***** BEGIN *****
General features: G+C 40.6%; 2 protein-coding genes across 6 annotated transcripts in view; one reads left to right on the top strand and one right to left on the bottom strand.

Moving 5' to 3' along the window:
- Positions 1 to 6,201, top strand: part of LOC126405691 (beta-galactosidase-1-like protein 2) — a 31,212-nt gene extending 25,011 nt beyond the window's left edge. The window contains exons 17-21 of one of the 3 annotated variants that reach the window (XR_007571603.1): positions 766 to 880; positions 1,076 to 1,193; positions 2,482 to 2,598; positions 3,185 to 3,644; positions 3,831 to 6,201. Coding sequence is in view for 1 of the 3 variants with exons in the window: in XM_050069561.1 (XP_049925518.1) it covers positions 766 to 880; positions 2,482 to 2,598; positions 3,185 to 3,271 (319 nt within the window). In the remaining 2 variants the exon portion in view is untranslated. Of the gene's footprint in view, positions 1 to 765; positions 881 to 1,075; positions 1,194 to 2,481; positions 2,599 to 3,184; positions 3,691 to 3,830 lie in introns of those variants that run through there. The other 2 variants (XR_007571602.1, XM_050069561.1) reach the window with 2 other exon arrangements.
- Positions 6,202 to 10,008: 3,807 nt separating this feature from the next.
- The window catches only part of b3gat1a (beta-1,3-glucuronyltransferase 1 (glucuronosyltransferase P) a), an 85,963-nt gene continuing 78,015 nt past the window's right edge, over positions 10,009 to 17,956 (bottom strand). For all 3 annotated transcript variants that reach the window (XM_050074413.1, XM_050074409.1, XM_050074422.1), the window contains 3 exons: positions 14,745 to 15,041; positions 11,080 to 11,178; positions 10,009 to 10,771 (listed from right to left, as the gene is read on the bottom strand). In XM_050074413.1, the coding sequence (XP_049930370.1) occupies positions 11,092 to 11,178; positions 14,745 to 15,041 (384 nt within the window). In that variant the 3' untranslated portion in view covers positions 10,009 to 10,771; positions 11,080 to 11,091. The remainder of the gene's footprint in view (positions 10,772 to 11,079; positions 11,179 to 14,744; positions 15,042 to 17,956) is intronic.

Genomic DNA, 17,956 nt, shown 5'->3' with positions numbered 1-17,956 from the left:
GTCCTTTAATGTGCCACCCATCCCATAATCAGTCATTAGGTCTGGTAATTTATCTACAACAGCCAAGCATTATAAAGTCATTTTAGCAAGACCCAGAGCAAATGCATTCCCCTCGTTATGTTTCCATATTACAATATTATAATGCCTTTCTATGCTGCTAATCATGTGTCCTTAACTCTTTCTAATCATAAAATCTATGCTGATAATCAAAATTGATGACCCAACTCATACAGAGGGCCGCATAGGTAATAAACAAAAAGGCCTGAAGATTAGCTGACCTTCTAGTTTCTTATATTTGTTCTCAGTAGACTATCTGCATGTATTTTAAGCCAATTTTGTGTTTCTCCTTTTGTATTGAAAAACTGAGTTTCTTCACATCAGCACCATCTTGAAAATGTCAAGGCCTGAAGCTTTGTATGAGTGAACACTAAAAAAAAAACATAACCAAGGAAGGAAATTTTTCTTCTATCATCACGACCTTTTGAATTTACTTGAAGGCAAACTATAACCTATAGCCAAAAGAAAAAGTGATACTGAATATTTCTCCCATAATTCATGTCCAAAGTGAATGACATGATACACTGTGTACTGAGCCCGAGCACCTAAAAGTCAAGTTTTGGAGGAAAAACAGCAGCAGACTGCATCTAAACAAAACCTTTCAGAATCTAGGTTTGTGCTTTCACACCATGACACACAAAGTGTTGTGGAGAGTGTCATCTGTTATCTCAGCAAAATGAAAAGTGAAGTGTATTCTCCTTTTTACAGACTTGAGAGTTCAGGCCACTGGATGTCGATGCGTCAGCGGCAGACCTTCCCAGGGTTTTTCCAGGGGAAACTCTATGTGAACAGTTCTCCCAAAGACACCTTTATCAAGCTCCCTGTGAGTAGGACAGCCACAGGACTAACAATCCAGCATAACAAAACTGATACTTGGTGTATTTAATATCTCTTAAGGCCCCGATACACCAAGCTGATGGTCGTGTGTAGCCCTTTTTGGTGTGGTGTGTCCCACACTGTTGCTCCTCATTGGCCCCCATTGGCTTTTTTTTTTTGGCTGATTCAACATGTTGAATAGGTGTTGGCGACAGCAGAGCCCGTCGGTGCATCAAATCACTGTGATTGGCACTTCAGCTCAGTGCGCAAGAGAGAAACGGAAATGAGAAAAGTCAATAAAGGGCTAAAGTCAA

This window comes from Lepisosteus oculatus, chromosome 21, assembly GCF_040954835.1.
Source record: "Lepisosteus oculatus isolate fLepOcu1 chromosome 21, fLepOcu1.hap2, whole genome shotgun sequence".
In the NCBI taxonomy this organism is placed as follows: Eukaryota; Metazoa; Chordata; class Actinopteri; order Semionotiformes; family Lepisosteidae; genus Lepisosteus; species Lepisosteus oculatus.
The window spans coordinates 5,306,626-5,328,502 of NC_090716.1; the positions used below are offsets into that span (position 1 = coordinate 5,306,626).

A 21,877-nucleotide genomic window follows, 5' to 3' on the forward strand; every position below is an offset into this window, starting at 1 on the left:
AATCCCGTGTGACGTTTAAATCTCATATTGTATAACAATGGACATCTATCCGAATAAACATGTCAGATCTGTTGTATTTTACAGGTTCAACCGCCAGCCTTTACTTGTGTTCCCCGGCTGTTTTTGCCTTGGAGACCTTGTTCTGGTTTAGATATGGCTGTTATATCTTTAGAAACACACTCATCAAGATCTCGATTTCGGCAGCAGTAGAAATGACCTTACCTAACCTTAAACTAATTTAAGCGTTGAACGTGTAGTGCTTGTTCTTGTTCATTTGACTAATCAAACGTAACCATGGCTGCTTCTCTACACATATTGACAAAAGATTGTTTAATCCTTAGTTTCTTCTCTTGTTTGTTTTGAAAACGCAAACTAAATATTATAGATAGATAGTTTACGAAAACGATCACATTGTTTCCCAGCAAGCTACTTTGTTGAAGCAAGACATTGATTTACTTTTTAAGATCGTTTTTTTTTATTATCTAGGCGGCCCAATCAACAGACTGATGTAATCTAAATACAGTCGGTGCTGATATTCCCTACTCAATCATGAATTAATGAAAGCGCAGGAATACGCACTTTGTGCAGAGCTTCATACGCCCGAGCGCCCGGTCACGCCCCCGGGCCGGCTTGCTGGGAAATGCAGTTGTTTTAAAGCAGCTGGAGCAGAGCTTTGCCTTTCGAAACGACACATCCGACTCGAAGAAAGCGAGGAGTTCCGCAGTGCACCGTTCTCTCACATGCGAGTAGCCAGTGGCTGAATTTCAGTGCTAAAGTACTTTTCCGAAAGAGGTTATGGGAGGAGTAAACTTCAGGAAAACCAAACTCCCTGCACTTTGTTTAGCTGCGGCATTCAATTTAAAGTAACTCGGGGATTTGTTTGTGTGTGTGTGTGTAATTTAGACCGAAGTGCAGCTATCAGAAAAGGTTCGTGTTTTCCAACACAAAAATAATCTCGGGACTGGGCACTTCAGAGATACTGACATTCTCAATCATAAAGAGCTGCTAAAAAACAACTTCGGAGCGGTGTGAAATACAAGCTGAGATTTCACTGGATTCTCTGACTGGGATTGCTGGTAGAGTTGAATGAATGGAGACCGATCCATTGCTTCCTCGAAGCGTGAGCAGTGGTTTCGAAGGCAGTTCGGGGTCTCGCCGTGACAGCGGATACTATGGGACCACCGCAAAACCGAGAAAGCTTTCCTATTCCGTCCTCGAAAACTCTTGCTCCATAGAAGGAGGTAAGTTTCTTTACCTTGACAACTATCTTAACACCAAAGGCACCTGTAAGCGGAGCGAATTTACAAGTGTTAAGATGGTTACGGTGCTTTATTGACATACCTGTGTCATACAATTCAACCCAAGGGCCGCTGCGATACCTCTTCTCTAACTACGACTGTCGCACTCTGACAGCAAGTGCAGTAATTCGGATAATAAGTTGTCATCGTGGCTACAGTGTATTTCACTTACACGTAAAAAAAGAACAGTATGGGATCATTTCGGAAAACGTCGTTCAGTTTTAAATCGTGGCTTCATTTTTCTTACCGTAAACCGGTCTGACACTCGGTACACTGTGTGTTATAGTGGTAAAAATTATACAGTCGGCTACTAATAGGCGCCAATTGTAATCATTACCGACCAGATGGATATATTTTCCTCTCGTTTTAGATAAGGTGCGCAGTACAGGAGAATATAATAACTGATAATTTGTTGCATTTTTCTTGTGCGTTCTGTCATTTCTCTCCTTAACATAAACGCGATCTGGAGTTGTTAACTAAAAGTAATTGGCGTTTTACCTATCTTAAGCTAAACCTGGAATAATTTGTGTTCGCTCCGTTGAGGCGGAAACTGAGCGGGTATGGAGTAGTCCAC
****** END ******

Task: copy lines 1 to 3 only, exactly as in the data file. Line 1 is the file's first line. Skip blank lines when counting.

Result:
General features: G+C 40.6%; 2 protein-coding genes across 6 annotated transcripts in view; one reads left to right on the top strand and one right to left on the bottom strand.

Moving 5' to 3' along the window:
- Positions 1 to 6,201, top strand: part of LOC126405691 (beta-galactosidase-1-like protein 2) — a 31,212-nt gene extending 25,011 nt beyond the window's left edge. The window contains exons 17-21 of one of the 3 annotated variants that reach the window (XR_007571603.1): positions 766 to 880; positions 1,076 to 1,193; positions 2,482 to 2,598; positions 3,185 to 3,644; positions 3,831 to 6,201. Coding sequence is in view for 1 of the 3 variants with exons in the window: in XM_050069561.1 (XP_049925518.1) it covers positions 766 to 880; positions 2,482 to 2,598; positions 3,185 to 3,271 (319 nt within the window). In the remaining 2 variants the exon portion in view is untranslated. Of the gene's footprint in view, positions 1 to 765; positions 881 to 1,075; positions 1,194 to 2,481; positions 2,599 to 3,184; positions 3,691 to 3,830 lie in introns of those variants that run through there. The other 2 variants (XR_007571602.1, XM_050069561.1) reach the window with 2 other exon arrangements.